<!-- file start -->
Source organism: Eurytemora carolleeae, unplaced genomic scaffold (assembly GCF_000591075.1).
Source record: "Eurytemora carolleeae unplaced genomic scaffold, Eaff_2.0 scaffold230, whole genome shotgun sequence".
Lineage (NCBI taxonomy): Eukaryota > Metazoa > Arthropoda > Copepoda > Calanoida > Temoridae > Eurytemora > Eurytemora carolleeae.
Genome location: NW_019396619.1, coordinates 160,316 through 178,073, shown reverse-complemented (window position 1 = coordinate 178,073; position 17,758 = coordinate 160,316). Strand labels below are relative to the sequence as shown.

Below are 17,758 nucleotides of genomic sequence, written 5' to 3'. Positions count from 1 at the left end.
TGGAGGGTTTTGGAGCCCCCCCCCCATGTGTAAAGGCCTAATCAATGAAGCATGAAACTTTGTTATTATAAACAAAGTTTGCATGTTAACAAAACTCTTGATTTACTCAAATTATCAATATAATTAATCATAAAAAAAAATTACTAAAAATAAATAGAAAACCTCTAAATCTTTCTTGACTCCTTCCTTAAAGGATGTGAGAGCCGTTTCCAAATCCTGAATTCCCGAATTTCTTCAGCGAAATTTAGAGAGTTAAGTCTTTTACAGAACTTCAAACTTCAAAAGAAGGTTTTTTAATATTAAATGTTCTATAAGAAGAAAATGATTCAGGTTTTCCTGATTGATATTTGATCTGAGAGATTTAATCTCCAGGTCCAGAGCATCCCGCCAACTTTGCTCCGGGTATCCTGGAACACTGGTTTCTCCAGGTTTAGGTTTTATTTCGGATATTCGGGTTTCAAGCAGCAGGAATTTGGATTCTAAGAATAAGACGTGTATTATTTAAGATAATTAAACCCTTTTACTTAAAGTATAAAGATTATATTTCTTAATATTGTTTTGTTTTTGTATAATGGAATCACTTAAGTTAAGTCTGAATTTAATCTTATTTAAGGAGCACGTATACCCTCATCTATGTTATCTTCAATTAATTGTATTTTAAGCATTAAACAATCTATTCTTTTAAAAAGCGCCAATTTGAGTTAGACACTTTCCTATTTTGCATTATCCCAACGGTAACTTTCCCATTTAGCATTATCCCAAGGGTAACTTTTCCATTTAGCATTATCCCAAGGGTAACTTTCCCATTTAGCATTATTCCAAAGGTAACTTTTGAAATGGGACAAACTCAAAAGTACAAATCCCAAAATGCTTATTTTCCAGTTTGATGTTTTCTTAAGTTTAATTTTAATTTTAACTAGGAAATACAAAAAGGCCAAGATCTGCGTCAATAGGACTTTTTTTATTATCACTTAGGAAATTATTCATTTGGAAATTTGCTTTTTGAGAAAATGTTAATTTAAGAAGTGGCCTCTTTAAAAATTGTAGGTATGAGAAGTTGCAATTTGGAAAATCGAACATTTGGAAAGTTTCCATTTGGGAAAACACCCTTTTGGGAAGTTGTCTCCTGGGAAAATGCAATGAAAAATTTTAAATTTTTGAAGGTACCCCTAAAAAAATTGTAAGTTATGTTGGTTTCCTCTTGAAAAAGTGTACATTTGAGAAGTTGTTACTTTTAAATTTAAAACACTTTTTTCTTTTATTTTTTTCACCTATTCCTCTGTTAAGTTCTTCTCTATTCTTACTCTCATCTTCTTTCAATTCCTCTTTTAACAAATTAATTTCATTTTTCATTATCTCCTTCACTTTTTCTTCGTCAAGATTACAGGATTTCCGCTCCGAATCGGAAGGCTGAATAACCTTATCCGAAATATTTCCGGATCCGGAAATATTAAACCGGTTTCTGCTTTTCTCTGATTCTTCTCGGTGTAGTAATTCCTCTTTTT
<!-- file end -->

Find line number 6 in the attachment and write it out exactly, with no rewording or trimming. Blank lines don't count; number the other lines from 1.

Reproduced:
TGGAGGGTTTTGGAGCCCCCCCCCCATGTGTAAAGGCCTAATCAATGAAGCATGAAACTTTGTTATTATAAACAAAGTTTGCATGTTAACAAAACTCTTGATTTACTCAAATTATCAATATAATTAATCATAAAAAAAAATTACTAAAAATAAATAGAAAACCTCTAAATCTTTCTTGACTCCTTCCTTAAAGGATGTGAGAGCCGTTTCCAAATCCTGAATTCCCGAATTTCTTCAGCGAAATTTAGAGAGTTAAGTCTTTTACAGAACTTCAAACTTCAAAAGAAGGTTTTTTAATATTAAATGTTCTATAAGAAGAAAATGATTCAGGTTTTCCTGATTGATATTTGATCTGAGAGATTTAATCTCCAGGTCCAGAGCATCCCGCCAACTTTGCTCCGGGTATCCTGGAACACTGGTTTCTCCAGGTTTAGGTTTTATTTCGGATATTCGGGTTTCAAGCAGCAGGAATTTGGATTCTAAGAATAAGACGTGTATTATTTAAGATAATTAAACCCTTTTACTTAAAGTATAAAGATTATATTTCTTAATATTGTTTTGTTTTTGTATAATGGAATCACTTAAGTTAAGTCTGAATTTAATCTTATTTAAGGAGCACGTATACCCTCATCTATGTTATCTTCAATTAATTGTATTTTAAGCATTAAACAATCTATTCTTTTAAAAAGCGCCAATTTGAGTTAGACACTTTCCTATTTTGCATTATCCCAACGGTAACTTTCCCATTTAGCATTATCCCAAGGGTAACTTTTCCATTTAGCATTATCCCAAGGGTAACTTTCCCATTTAGCATTATTCCAAAGGTAACTTTTGAAATGGGACAAACTCAAAAGTACAAATCCCAAAATGCTTATTTTCCAGTTTGATGTTTTCTTAAGTTTAATTTTAATTTTAACTAGGAAATACAAAAAGGCCAAGATCTGCGTCAATAGGACTTTTTTTATTATCACTTAGGAAATTATTCATTTGGAAATTTGCTTTTTGAGAAAATGTTAATTTAAGAAGTGGCCTCTTTAAAAATTGTAGGTATGAGAAGTTGCAATTTGGAAAATCGAACATTTGGAAAGTTTCCATTTGGGAAAACACCCTTTTGGGAAGTTGTCTCCTGGGAAAATGCAATGAAAAATTTTAAATTTTTGAAGGTACCCCTAAAAAAATTGTAAGTTATGTTGGTTTCCTCTTGAAAAAGTGTACATTTGAGAAGTTGTTACTTTTAAATTTAAAACACTTTTTTCTTTTATTTTTTTCACCTATTCCTCTGTTAAGTTCTTCTCTATTCTTACTCTCATCTTCTTTCAATTCCTCTTTTAACAAATTAATTTCATTTTTCATTATCTCCTTCACTTTTTCTTCGTCAAGATTACAGGATTTCCGCTCCGAATCGGAAGGCTGAATAACCTTATCCGAAATATTTCCGGATCCGGAAATATTAAACCGGTTTCTGCTTTTCTCTGATTCTTCTCGGTGTAGTAATTCCTCTTTTT